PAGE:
Britain wins 1st Olympic team dressage medal: gold

Britain wins 1st Olympic team dressage medal: gold

Credit: Getty Images

LONDON, ENGLAND - AUGUST 07: Jan Ebeling of the United States riding Rafalca competes in the Team Dressage Grand Prix Special on Day 11 of the London 2012 Olympic Games at Greenwich Park on August 7, 2012 in London, England. (Photo by Alex Livesey/Getty Images)


Associated Press

Posted on August 7, 2012 at 10:31 AM

Updated Tuesday, Aug 7 at 12:04 PM

LONDON (AP) — Britain ended Germany's decades-long domination of equestrian team dressage by winning the Olympic gold medal at Greenwich Park on Tuesday, adding to its first team show jumping gold in 60 years that it won a day earlier.

Germany took the silver and the Netherlands got the bronze.

It was Britain's first dressage medal ever and capped an equestrian competition that saw the home team win a medal in every team discipline: gold in dressage and show jumping and silver in eventing.

"I hope it doesn't end here. I hope it's the start of the team evolving," said Britain's Laura Belchtolsheimer, who rode Mistral Hojris.

In dressage, the horse performs a carefully choreographed routine of movements that showcases the animal's training: prancing trots, extended strides, twirling pirouettes and a move called the flying change, which looks like the horse is skipping.

The competition received unusual attention in the London Games because the U.S. team featured Rafalca, a horse co-owned by the wife of the Republican presidential candidate Mitt Romney. The U.S. finished sixth and Rafalca, ridden by Jan Ebeling, ended Tuesday in 28th place and out of contention for the individual medal competition.

Ann Romney was in the VIP stands, as was Princess Anne, whose daughter Zara Phillips was part of the silver-winning British equestrian eventing team.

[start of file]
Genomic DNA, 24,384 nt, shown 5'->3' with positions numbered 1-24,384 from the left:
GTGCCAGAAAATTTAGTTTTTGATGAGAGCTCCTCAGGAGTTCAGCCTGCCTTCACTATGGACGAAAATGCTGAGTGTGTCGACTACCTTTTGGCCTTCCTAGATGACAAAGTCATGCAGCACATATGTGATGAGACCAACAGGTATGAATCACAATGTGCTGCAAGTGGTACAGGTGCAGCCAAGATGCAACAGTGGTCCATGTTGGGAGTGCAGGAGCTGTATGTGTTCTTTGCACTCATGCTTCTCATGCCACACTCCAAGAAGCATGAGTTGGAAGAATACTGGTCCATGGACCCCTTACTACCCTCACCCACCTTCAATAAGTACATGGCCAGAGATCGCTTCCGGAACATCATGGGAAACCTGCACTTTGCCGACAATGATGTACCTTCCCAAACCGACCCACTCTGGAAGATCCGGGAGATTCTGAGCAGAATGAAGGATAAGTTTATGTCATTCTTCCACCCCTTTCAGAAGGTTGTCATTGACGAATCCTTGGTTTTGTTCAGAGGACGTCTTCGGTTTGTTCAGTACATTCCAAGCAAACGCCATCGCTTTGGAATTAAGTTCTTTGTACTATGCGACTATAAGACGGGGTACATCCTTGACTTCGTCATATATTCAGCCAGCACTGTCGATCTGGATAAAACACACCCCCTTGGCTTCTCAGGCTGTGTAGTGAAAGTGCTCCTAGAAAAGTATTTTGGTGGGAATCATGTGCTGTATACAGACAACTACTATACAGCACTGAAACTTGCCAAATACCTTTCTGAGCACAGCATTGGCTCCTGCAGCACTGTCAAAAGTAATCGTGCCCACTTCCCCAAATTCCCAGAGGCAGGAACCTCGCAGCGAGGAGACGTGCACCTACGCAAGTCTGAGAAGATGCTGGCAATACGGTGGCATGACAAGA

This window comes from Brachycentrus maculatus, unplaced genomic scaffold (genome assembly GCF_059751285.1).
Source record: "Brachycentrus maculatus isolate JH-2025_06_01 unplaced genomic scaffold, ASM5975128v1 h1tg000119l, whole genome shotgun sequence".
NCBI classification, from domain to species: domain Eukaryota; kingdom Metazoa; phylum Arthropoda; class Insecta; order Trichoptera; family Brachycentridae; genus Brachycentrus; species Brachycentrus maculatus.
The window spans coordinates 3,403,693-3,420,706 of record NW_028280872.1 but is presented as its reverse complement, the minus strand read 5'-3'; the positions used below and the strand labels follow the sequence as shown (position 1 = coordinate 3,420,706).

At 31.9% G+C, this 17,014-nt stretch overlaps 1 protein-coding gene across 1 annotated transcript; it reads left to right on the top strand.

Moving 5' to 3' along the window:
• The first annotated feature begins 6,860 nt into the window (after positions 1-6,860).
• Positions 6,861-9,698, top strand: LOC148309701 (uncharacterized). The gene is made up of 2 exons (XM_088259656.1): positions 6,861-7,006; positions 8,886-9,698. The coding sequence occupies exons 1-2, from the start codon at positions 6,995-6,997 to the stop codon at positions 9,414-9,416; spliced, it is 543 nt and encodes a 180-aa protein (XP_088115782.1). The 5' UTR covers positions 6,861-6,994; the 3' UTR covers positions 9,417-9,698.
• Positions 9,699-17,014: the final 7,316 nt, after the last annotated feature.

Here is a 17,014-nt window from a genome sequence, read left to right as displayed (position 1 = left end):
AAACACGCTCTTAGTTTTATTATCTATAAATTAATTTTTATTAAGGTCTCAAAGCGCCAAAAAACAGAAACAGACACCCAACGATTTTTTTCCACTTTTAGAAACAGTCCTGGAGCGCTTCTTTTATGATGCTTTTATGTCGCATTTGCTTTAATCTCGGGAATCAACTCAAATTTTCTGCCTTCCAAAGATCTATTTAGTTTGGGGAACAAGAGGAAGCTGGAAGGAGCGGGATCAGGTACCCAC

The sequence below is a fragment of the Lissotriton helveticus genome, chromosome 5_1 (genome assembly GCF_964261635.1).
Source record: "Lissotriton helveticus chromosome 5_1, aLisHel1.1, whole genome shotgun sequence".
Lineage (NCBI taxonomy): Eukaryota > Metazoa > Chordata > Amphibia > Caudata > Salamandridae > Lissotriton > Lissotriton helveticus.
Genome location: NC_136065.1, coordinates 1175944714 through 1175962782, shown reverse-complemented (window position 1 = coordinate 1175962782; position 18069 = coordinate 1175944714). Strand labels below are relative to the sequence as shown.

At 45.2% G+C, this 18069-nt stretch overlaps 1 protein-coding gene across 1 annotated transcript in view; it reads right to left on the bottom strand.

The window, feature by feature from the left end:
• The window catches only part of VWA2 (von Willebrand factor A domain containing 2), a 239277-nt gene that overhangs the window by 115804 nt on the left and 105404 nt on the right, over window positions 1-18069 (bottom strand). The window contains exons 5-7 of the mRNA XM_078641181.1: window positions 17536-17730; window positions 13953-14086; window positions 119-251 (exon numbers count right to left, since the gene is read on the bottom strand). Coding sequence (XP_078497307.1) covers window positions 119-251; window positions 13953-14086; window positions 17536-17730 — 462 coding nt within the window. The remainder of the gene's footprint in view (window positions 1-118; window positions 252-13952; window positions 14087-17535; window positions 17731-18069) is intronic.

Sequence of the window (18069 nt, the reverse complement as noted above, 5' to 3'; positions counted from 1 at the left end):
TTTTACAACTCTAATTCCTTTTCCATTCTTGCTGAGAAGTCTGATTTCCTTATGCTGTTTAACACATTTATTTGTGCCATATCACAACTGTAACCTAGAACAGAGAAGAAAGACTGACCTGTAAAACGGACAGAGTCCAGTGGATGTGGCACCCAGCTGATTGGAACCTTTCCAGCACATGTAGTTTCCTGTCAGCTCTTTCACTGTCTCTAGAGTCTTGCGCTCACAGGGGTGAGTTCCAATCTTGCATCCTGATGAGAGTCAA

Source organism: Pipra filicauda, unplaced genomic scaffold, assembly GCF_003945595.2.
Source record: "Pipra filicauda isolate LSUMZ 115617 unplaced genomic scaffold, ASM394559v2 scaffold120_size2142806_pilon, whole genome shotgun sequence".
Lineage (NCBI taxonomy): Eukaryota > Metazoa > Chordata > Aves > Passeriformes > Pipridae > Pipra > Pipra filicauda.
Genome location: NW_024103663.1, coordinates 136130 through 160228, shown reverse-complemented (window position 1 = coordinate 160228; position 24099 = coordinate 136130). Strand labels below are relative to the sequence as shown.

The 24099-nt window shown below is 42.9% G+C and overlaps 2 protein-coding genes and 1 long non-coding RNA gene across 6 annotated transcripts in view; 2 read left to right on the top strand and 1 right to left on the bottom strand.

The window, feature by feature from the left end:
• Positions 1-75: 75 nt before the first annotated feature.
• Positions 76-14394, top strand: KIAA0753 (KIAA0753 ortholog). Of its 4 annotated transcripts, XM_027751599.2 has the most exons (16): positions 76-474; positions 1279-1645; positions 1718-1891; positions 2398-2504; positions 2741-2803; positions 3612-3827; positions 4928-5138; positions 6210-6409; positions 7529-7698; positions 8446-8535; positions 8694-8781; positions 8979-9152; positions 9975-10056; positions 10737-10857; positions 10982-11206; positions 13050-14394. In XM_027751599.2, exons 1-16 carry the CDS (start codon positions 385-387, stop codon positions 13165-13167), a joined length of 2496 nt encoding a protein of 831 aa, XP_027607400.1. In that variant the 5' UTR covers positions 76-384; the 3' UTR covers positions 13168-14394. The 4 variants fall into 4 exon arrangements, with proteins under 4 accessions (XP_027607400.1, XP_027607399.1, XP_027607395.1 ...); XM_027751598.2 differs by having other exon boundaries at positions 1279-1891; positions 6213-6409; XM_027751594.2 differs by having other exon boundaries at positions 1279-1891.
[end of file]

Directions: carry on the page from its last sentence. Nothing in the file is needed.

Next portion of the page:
Germany has won every Olympic team gold in dressage since 1976, with the exception of the boycotted Moscow Games in 1980, and Britain has never won a dressage medal, period. In perhaps a first for any dressage event, which are usually rather staid affairs, the crowd in the stands went through several rounds of the wave after it became clear Britain had won.

The final team totals were Britain with 79.979 percent, Germany with 78.216 percent and the Netherlands with 77.124 percent.

It was a back-to-back win for Britain, which won its first team show jumping medal in 60 years in the same arena Monday. Led by Nick Skelton, who returned to the sport after breaking his neck in a 2000 competition fall, the British team rode clear rounds in a jumpoff to give the host team victory over the Netherlands. Saudi Arabia, a relative newcomer to the sport, was a surprising third.

The 18 highest scoring individuals in the team dressage competition advance to perform a freestyle test on Thursday, with movements and music of the rider's own choosing, similar to freestyle ice skating or the floor exercise in gymnastics.

Going into the freestyle event, Germany and Britain both have their three riders in the top eight, which also includes current world leader Adelinde Cornelissen from the Netherlands riding Parzival and the top U.S. rider, Steffen Peters on Ravel.